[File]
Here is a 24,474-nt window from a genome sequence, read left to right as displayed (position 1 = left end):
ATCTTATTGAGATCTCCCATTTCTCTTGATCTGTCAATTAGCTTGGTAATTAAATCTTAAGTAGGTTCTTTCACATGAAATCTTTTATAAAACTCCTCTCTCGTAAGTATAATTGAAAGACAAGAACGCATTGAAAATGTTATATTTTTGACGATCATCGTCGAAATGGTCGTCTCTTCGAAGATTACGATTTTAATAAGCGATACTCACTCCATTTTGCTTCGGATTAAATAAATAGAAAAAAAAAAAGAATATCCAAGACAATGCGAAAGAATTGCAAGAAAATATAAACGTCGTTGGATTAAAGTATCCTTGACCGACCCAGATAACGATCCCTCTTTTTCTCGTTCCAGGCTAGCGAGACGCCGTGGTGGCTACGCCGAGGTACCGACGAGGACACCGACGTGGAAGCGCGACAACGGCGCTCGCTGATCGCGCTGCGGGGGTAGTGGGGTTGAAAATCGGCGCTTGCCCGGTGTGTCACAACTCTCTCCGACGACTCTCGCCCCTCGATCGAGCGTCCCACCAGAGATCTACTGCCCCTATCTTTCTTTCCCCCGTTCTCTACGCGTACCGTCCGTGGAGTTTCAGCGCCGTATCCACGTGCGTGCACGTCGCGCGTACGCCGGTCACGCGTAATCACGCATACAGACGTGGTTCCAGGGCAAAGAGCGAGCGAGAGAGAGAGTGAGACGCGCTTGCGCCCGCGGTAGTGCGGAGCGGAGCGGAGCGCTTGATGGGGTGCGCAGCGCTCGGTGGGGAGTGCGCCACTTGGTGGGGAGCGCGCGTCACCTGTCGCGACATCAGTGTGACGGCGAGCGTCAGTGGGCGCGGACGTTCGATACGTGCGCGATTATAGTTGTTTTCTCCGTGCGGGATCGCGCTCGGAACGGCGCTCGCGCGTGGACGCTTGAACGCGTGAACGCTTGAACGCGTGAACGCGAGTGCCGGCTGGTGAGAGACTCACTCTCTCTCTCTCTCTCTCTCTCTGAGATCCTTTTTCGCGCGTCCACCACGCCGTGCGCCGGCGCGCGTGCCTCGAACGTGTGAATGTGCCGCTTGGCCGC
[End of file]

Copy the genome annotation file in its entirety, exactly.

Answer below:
Here is a 24,474-nt window from a genome sequence, read left to right as displayed (position 1 = left end):
ATCTTATTGAGATCTCCCATTTCTCTTGATCTGTCAATTAGCTTGGTAATTAAATCTTAAGTAGGTTCTTTCACATGAAATCTTTTATAAAACTCCTCTCTCGTAAGTATAATTGAAAGACAAGAACGCATTGAAAATGTTATATTTTTGACGATCATCGTCGAAATGGTCGTCTCTTCGAAGATTACGATTTTAATAAGCGATACTCACTCCATTTTGCTTCGGATTAAATAAATAGAAAAAAAAAAAGAATATCCAAGACAATGCGAAAGAATTGCAAGAAAATATAAACGTCGTTGGATTAAAGTATCCTTGACCGACCCAGATAACGATCCCTCTTTTTCTCGTTCCAGGCTAGCGAGACGCCGTGGTGGCTACGCCGAGGTACCGACGAGGACACCGACGTGGAAGCGCGACAACGGCGCTCGCTGATCGCGCTGCGGGGGTAGTGGGGTTGAAAATCGGCGCTTGCCCGGTGTGTCACAACTCTCTCCGACGACTCTCGCCCCTCGATCGAGCGTCCCACCAGAGATCTACTGCCCCTATCTTTCTTTCCCCCGTTCTCTACGCGTACCGTCCGTGGAGTTTCAGCGCCGTATCCACGTGCGTGCACGTCGCGCGTACGCCGGTCACGCGTAATCACGCATACAGACGTGGTTCCAGGGCAAAGAGCGAGCGAGAGAGAGAGTGAGACGCGCTTGCGCCCGCGGTAGTGCGGAGCGGAGCGGAGCGCTTGATGGGGTGCGCAGCGCTCGGTGGGGAGTGCGCCACTTGGTGGGGAGCGCGCGTCACCTGTCGCGACATCAGTGTGACGGCGAGCGTCAGTGGGCGCGGACGTTCGATACGTGCGCGATTATAGTTGTTTTCTCCGTGCGGGATCGCGCTCGGAACGGCGCTCGCGCGTGGACGCTTGAACGCGTGAACGCTTGAACGCGTGAACGCGAGTGCCGGCTGGTGAGAGACTCACTCTCTCTCTCTCTCTCTCTCTCTGAGATCCTTTTTCGCGCGTCCACCACGCCGTGCGCCGGCGCGCGTGCCTCGAACGTGTGAATGTGCCGCTTGGCCGC